EngSoc silent on Clark

Bar won’t reopen until September at the earliest

EngSoc Vice President (Operations) Rob Macnamara says the earliest Clark Hall Pub will reopen is September 2008.
EngSoc Vice President (Operations) Rob Macnamara says the earliest Clark Hall Pub will reopen is September 2008.

The Engineering Society won’t release the results of a financial review into Clark Hall Pub’s 2006-07 operations or recommendations for the pub’s reopening five months after its closure.

The EngSoc executive closed the pub indefinitely June 29, terminating all employee and supplier contracts.

At the time, Vice President (Operations) Rob Macnamara and President Charlie Scott cited financial discrepancies, concerns about the pub’s operations and concerns from Clark’s insurers and liquor-licence holder as the reasons for the closure.

In August, two accountants, Hon Lam and Lennox Rowsell, from the firm Collins Barrow Kingston, began conducting a review of Clark Hall Pub’s 2006-07 financial operations.

Macnamara said the accountants’ review is now complete and they provided the EngSoc executive with a letter of recommendation for the bar’s future financial system three weeks ago. He declined to comment on what those recommendations were.

“Their recommendations will be incorporated in the report,” he said, adding that the firm’s letter won’t be made public.

“[They] provided us with a letter of recommendation, with how to make the system more accountable and financially accurate,” Macnamara said. “[The accountants] said, ‘There’s room for improvement.’”

Rowsell declined comment, citing client confidentiality.

Clark Hall Pub won’t reopen until September 2008 at the earliest, Macnamara said.

“We’re hoping it will be open in full capacity at the beginning of next year,” he said

But Macnamara won’t release the details of how EngSoc plans to reopen the bar until at least Dec. 10. In September, the EngSoc executive created the Clark Development Taskforce, hiring five student volunteers to oversee five different areas within Clark that needed to be reviewed: infrastructure, marketing, programming, finances and relations. Team members for each area were recruited from different faculties by e-mailing people who Macnamara and the volunteers thought might be interested.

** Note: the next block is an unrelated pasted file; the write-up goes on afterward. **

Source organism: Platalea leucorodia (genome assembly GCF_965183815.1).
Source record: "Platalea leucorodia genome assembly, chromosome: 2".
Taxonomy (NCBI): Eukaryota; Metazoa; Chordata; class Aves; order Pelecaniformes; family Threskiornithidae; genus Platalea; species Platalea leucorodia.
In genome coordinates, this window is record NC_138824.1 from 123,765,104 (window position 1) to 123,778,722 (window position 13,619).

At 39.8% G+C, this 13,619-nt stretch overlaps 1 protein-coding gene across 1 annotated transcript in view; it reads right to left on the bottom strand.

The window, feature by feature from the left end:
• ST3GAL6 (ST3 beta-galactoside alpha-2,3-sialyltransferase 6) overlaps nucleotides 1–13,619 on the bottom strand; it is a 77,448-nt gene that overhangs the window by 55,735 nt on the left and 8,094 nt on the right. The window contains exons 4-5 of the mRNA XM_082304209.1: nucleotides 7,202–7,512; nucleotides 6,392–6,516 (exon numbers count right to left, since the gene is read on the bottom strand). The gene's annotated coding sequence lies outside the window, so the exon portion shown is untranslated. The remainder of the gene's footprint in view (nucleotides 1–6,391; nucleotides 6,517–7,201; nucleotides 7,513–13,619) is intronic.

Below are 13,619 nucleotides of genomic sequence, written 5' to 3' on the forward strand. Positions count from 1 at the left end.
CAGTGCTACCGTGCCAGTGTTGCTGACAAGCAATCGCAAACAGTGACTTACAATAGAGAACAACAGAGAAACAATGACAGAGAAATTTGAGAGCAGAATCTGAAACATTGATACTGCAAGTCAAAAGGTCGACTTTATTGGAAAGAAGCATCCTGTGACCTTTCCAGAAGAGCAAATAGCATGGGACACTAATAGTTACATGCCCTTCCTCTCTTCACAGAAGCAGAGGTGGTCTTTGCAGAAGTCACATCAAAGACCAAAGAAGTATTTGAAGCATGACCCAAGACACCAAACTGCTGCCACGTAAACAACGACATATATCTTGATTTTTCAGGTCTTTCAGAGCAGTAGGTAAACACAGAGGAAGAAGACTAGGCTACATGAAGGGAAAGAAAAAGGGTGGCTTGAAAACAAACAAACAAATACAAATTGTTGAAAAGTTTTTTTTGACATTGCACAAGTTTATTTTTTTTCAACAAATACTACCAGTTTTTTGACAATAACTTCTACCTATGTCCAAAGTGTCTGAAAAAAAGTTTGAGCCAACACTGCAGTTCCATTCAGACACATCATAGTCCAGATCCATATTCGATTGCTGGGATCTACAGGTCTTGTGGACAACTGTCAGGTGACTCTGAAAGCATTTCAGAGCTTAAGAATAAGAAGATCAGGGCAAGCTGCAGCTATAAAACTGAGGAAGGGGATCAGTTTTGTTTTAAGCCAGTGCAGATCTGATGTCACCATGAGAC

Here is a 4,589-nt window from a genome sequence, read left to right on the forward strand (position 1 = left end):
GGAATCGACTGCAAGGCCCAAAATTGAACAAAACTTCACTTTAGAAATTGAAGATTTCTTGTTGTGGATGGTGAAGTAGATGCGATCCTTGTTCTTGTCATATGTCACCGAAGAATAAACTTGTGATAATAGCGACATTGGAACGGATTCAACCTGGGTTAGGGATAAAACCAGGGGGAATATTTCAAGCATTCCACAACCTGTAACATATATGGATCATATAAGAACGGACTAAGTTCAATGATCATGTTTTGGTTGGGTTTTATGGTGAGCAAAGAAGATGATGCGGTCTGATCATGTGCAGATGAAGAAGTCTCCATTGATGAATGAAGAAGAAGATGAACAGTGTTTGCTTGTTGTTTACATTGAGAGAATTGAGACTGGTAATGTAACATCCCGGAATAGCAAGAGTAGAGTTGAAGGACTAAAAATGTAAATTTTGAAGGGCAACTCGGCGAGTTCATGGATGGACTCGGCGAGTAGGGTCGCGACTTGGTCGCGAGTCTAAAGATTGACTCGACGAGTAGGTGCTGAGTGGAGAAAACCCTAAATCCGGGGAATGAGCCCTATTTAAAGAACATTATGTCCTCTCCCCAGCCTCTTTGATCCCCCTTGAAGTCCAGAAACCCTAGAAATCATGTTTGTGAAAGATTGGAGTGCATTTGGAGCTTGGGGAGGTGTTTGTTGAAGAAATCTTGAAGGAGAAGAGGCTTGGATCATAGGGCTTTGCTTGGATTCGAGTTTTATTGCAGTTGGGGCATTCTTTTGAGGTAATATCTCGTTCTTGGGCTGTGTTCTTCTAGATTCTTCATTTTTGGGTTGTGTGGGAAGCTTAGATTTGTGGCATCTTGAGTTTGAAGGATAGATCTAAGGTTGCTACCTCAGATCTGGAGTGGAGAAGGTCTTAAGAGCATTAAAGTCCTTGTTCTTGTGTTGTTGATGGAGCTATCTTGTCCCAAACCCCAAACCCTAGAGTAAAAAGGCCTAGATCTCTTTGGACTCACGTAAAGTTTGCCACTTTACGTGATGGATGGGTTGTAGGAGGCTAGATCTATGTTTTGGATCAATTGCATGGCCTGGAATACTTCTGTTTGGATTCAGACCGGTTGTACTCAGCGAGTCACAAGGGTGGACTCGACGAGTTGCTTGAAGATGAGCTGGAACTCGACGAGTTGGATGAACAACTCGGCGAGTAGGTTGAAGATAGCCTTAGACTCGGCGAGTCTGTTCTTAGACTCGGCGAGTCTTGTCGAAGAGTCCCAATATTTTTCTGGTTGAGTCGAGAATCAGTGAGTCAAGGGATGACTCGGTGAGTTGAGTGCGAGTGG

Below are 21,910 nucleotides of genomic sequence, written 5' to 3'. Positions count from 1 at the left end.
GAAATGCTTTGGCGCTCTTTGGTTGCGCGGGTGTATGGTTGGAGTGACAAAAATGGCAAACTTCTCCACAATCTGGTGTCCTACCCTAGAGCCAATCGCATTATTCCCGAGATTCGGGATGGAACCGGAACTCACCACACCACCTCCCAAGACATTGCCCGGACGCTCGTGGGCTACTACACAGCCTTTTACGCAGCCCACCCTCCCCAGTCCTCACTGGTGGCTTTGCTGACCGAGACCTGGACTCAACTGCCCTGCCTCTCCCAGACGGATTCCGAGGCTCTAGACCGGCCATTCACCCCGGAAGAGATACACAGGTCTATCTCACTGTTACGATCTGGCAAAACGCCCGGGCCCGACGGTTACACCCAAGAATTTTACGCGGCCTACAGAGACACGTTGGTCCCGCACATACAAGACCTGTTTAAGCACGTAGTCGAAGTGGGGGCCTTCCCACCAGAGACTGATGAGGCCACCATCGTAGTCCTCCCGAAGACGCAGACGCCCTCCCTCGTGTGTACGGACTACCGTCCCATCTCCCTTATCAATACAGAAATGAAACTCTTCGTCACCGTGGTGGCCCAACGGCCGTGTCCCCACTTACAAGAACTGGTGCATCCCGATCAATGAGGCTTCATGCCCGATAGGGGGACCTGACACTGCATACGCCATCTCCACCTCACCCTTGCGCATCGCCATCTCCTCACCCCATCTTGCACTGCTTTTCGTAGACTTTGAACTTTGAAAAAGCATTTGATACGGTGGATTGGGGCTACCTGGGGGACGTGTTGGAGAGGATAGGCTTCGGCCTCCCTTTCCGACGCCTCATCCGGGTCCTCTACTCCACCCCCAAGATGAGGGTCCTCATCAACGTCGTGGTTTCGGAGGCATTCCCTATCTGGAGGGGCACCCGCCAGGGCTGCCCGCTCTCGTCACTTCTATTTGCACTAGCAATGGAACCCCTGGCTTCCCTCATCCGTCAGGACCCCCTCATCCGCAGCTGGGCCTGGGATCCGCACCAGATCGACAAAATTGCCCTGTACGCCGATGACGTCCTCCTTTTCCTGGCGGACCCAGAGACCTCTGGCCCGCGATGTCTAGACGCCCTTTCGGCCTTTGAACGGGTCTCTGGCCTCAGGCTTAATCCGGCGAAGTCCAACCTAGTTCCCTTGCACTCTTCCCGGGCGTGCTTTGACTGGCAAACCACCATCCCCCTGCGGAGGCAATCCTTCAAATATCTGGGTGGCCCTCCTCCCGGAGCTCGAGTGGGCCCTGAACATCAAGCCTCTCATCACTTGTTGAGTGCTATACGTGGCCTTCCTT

The taskforce is part of the executive’s three-phase plan to reopen the pub, Macnamara said. The first phase is engaging students, the second phase is planning and the third phase is implementation.

“Right now we’re at the tail end of phase two,” he said. “The teams developed recommendations for their portfolios.”

Those recommendations were submitted to Macnamara at the end of last week. He wouldn’t say what the recommendations were.

“I have to go through that with the EngSoc executive and the [EngSoc] board of directors and the University administration.”

Those recommendations will form the basis for the implementation stage, he said.

Residence and Hospitality Services Director Bruce Griffiths, who holds the University’s liquor licence under which Clark Hall Pub operates, said he wants to see a permanent staff member working with the pub’s management.

“It’s just a question of what sort of person,” he said. “Maybe they don’t need a full-time person. Maybe it’s a half-time person who gets shared with the Tea Room or Science Quest.

“I can’t imagine how else you would do it.”

Griffiths said he thinks the creation of a permanent staff position such as that of AMS Food and Beverage Officer John McDiarmid would help. McDiarmid oversees The AMS Pub Services’ (TAPS) finances.

“AMS has a full-time presence, Grad Club has a full-time presence. It’s not about getting rid of student pubs,” he said.

Planning to reopen the bar in September is a realistic goal for EngSoc, Griffiths said.

“I certainly think it’s possible,” he said. “The pub doesn’t reopen until someone assures me that the type of management issues that caused the closure are addressed.”

Macnamara said the taskforce is looking into the AMS’s permanent staff model.

“It’s a model that works,” he said. “It’s definitely something we’ve been looking into.”

Macnamara said he’s already thinking about transitioning in April to ensure reopening plans go smoothly.

“I’ve been getting my team to start thinking about succession plans,” he said.

After the pub’s closure, several alumni threatened to withhold their donations to the University. Peter Hofman, Arts ’87, took a different approach. He told the EngSoc executive in September that, if the bar was reopened by January, he would leave $100,000 to the Faculty of Applied Science in his will.

If the pub doesn’t reopen by then, however, the money will go to create McGill University’s new Clark Hall Pub Memorial Prize in Art History.

Hofman said he has spoken with people at McGill, who are thrilled.

“All of a sudden it dawned on them disgruntled alumni from other schools are an untapped market for them,” he said.

“I sort of threw it out there as a motivation tool, so to speak, and it seems [EngSoc has] not been motivated.”

Hofman said he will wait to see what the taskforce’s plan is when Macnamara releases his report the week of Dec. 10.

—With files from Anna Mehler Paperny

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